The Rental Takes Its Time To Scare You
To call The Rental horror is to mislabel it. While it contains scenes of abject unpleasantness and shockingly dark moments, it’s only in its ending it claims any real signifiers of the genre.
No, what The Rental is, is a thriller with a heavy emphasis on character work, and interpersonal drama. It would just be a generally “good movie” if not for some clever structural choices.
But what choices they are! The Rental is secretly a twist movie, but one that does so with the audience’s preconceived notions instead of actual plot beats. It knows you know horror movies and misleads you. Red herrings are all over the place—and you will fall for some.
And it is here where the triumph of the film comes across: the control of perception. The first shot of the characters plants an idea, then goes with it, then sets up new ones. And with each subsequent plot and character payoff, you’ll find that the film understood what it was doing well before you ever could.
The Rental Is Above All Incredibly Deft Filmmaking
This is the second movie I’ve had the pleasure of seeing with this trend. While it’s not as densely wrapped around itself as Volition, The Rental shows a dedication to good script work.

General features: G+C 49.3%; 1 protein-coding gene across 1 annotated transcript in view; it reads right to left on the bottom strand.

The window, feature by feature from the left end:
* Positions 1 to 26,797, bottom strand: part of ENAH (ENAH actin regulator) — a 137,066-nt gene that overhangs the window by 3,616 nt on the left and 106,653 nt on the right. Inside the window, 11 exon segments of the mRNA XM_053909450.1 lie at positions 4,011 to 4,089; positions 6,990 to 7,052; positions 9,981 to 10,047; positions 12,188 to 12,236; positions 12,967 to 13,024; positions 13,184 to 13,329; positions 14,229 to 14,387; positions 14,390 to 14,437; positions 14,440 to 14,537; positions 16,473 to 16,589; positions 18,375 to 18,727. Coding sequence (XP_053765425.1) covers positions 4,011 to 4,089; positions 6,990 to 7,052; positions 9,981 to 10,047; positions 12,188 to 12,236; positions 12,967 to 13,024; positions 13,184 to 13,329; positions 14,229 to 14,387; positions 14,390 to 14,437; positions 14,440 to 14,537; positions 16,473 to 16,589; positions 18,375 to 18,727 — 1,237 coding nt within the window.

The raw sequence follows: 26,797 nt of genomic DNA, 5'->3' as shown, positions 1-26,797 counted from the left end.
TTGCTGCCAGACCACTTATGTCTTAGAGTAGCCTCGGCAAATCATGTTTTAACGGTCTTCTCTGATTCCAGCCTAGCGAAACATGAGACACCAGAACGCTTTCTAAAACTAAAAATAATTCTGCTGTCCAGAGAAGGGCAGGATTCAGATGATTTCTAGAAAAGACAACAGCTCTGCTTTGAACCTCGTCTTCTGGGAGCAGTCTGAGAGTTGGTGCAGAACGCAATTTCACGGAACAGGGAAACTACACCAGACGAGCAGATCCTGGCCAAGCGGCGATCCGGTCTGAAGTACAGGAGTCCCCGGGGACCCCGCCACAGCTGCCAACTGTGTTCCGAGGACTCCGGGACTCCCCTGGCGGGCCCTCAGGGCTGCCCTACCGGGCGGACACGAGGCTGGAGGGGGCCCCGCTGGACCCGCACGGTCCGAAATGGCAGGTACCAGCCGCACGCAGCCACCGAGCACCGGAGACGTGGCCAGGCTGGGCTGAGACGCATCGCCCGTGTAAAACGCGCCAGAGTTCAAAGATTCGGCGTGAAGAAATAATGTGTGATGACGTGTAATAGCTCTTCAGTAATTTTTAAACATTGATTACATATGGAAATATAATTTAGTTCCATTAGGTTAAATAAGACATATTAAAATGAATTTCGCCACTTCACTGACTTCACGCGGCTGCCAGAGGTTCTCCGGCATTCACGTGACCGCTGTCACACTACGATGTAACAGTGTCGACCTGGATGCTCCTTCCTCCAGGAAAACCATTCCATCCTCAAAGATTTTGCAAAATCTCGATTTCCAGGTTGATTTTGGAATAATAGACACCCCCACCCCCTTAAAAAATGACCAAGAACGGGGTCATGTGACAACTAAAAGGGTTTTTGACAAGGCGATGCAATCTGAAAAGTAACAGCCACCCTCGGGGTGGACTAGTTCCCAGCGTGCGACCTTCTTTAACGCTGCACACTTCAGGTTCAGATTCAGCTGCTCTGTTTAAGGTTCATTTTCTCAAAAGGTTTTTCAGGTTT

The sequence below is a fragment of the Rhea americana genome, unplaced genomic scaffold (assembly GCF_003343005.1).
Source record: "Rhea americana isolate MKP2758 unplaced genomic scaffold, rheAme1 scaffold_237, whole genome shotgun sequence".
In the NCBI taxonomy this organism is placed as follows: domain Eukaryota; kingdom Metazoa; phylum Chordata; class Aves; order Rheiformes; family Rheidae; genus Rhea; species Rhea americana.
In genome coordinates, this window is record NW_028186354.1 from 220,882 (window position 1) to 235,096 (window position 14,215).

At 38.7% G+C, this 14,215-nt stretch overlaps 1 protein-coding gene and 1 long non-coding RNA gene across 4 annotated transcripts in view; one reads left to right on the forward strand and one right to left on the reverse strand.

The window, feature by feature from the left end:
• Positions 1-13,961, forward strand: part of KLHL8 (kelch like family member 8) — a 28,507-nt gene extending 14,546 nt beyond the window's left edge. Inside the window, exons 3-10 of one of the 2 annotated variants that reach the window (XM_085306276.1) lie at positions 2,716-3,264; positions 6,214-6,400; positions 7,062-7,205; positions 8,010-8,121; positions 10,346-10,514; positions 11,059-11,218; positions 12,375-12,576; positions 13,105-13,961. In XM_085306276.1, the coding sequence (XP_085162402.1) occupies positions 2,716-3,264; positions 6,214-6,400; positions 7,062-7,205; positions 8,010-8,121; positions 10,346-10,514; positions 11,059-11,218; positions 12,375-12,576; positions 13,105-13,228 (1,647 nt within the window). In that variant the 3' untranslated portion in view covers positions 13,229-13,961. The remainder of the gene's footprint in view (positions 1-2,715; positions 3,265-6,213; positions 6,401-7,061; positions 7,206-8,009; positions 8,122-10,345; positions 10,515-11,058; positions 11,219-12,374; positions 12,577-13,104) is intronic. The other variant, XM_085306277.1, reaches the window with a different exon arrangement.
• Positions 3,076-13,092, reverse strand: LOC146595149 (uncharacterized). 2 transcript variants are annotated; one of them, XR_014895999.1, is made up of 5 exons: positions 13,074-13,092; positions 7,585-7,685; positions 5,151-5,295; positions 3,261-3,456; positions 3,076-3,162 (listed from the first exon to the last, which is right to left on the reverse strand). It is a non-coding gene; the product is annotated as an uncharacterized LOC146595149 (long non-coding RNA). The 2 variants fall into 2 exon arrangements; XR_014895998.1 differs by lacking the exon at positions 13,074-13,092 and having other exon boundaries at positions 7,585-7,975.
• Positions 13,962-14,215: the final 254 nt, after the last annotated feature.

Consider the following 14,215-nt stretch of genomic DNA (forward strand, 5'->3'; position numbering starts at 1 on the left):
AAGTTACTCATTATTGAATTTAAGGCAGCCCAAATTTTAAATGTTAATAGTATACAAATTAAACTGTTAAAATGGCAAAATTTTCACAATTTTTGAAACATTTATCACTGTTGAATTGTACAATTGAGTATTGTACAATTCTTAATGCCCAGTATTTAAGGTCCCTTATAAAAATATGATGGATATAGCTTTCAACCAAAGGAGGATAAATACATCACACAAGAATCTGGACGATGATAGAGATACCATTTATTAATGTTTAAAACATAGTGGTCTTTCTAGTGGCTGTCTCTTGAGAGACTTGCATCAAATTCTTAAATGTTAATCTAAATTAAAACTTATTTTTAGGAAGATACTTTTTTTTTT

But… and I mean this part with a hint of negativity, it’s a simple movie. The Rental has a very standard plot—except that touted ending. You know what will happen for most of it, outside the twists, and there’s a sense of the movie just needing to get to its point.
That’s not to say, however, that its interim is boring. I said the acting was stellar, and I mean it. There are a lot of tiny physical motions that lend endless depth to the performances. If you can, consider the actors to the side of the focus of a shot, and you might still see a lot of thought going into it.
Similarly, the location is gorgeous, as is the camera work. As a standout for me, the opening cut between the house and its listing is simple but elegant.
It’s these characters, these wonderful moments of camera work, which carry along the simple plot so you can get to the best part. The Rental feels like a long windup to a pitch. There is a phenomenal horror movie nestled in here. It requires you to do the entire viewing to appreciate just how good it is.
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